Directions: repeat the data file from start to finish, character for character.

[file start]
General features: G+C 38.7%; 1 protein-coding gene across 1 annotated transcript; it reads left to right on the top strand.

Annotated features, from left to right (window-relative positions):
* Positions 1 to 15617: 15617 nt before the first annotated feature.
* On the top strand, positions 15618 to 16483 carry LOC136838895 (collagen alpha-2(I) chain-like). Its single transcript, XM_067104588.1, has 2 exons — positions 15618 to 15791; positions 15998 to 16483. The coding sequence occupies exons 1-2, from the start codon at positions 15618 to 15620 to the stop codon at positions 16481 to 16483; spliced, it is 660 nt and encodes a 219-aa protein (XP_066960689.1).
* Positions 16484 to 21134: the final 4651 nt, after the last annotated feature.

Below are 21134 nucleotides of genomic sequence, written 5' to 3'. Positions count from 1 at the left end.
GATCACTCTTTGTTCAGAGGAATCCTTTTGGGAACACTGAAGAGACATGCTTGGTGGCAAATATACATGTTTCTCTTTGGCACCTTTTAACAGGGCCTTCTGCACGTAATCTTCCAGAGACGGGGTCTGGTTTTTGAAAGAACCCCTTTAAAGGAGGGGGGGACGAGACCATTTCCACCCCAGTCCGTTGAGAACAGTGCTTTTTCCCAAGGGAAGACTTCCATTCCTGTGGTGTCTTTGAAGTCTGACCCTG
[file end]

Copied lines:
General features: G+C 38.7%; 1 protein-coding gene across 1 annotated transcript; it reads left to right on the top strand.

Annotated features, from left to right (window-relative positions):
* Positions 1 to 15617: 15617 nt before the first annotated feature.
* On the top strand, positions 15618 to 16483 carry LOC136838895 (collagen alpha-2(I) chain-like). Its single transcript, XM_067104588.1, has 2 exons — positions 15618 to 15791; positions 15998 to 16483. The coding sequence occupies exons 1-2, from the start codon at positions 15618 to 15620 to the stop codon at positions 16481 to 16483; spliced, it is 660 nt and encodes a 219-aa protein (XP_066960689.1).
* Positions 16484 to 21134: the final 4651 nt, after the last annotated feature.

Below are 21134 nucleotides of genomic sequence, written 5' to 3'. Positions count from 1 at the left end.
GATCACTCTTTGTTCAGAGGAATCCTTTTGGGAACACTGAAGAGACATGCTTGGTGGCAAATATACATGTTTCTCTTTGGCACCTTTTAACAGGGCCTTCTGCACGTAATCTTCCAGAGACGGGGTCTGGTTTTTGAAAGAACCCCTTTAAAGGAGGGGGGGACGAGACCATTTCCACCCCAGTCCGTTGAGAACAGTGCTTTTTCCCAAGGGAAGACTTCCATTCCTGTGGTGTCTTTGAAGTCTGACCCTG